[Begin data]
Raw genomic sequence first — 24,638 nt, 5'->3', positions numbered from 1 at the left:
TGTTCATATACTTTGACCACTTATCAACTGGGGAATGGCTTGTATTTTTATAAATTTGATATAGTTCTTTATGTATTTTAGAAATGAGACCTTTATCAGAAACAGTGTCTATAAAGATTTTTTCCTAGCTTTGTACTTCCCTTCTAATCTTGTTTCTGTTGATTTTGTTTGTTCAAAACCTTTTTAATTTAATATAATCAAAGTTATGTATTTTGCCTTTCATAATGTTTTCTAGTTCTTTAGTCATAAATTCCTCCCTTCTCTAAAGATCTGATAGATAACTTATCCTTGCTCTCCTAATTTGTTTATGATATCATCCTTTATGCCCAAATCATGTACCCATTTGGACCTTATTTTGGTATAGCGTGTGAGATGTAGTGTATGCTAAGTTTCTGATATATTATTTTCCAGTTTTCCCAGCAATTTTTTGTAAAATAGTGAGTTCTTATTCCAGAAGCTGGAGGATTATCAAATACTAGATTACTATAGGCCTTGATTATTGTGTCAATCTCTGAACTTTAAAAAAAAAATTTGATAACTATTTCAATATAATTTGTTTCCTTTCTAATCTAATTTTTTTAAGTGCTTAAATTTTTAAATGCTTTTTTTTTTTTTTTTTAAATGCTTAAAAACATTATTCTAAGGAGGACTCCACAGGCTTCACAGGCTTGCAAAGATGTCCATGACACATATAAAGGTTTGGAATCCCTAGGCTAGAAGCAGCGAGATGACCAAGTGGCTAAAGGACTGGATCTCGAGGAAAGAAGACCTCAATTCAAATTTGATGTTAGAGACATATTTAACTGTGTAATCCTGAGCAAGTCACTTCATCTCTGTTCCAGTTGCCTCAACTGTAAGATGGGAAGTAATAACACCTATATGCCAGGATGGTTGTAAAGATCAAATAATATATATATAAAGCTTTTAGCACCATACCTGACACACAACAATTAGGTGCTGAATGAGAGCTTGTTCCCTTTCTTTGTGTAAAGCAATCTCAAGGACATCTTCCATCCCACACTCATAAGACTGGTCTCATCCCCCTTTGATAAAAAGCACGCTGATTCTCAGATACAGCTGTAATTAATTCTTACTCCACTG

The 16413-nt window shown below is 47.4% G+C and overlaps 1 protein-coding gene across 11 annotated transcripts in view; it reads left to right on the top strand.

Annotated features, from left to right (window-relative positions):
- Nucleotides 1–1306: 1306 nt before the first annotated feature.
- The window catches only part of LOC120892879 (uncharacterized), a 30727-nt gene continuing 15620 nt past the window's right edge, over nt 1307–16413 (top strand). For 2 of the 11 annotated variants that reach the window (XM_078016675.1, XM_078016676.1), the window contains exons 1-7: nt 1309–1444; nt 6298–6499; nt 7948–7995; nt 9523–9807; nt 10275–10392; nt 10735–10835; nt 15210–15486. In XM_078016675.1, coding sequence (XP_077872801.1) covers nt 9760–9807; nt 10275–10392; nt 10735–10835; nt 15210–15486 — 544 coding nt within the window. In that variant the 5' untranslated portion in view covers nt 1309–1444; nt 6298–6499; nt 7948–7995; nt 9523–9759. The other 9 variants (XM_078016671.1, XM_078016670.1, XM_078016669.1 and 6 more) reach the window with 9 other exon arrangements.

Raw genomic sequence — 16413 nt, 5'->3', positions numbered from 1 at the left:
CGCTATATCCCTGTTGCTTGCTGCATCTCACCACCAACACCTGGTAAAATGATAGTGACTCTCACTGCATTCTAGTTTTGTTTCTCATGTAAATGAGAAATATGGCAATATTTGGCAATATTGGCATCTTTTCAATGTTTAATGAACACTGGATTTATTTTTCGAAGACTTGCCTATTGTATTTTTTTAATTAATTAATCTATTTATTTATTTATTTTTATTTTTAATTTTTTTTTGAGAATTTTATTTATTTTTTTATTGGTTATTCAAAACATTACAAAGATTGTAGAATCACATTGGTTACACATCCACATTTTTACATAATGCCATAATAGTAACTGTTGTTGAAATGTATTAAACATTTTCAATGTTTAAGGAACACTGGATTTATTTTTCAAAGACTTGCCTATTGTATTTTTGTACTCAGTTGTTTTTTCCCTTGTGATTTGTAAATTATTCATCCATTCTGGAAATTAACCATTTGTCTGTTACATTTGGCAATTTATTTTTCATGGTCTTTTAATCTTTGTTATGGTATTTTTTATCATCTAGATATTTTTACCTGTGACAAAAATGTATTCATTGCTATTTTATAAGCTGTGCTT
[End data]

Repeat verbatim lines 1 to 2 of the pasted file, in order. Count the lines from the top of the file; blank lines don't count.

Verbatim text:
Raw genomic sequence first — 24,638 nt, 5'->3', positions numbered from 1 at the left:
TGTTCATATACTTTGACCACTTATCAACTGGGGAATGGCTTGTATTTTTATAAATTTGATATAGTTCTTTATGTATTTTAGAAATGAGACCTTTATCAGAAACAGTGTCTATAAAGATTTTTTCCTAGCTTTGTACTTCCCTTCTAATCTTGTTTCTGTTGATTTTGTTTGTTCAAAACCTTTTTAATTTAATATAATCAAAGTTATGTATTTTGCCTTTCATAATGTTTTCTAGTTCTTTAGTCATAAATTCCTCCCTTCTCTAAAGATCTGATAGATAACTTATCCTTGCTCTCCTAATTTGTTTATGATATCATCCTTTATGCCCAAATCATGTACCCATTTGGACCTTATTTTGGTATAGCGTGTGAGATGTAGTGTATGCTAAGTTTCTGATATATTATTTTCCAGTTTTCCCAGCAATTTTTTGTAAAATAGTGAGTTCTTATTCCAGAAGCTGGAGGATTATCAAATACTAGATTACTATAGGCCTTGATTATTGTGTCAATCTCTGAACTTTAAAAAAAAAATTTGATAACTATTTCAATATAATTTGTTTCCTTTCTAATCTAATTTTTTTAAGTGCTTAAATTTTTAAATGCTTTTTTTTTTTTTTTTTAAATGCTTAAAAACATTATTCTAAGGAGGACTCCACAGGCTTCACAGGCTTGCAAAGATGTCCATGACACATATAAAGGTTTGGAATCCCTAGGCTAGAAGCAGCGAGATGACCAAGTGGCTAAAGGACTGGATCTCGAGGAAAGAAGACCTCAATTCAAATTTGATGTTAGAGACATATTTAACTGTGTAATCCTGAGCAAGTCACTTCATCTCTGTTCCAGTTGCCTCAACTGTAAGATGGGAAGTAATAACACCTATATGCCAGGATGGTTGTAAAGATCAAATAATATATATATAAAGCTTTTAGCACCATACCTGACACACAACAATTAGGTGCTGAATGAGAGCTTGTTCCCTTTCTTTGTGTAAAGCAATCTCAAGGACATCTTCCATCCCACACTCATAAGACTGGTCTCATCCCCCTTTGATAAAAAGCACGCTGATTCTCAGATACAGCTGTAATTAATTCTTACTCCACTG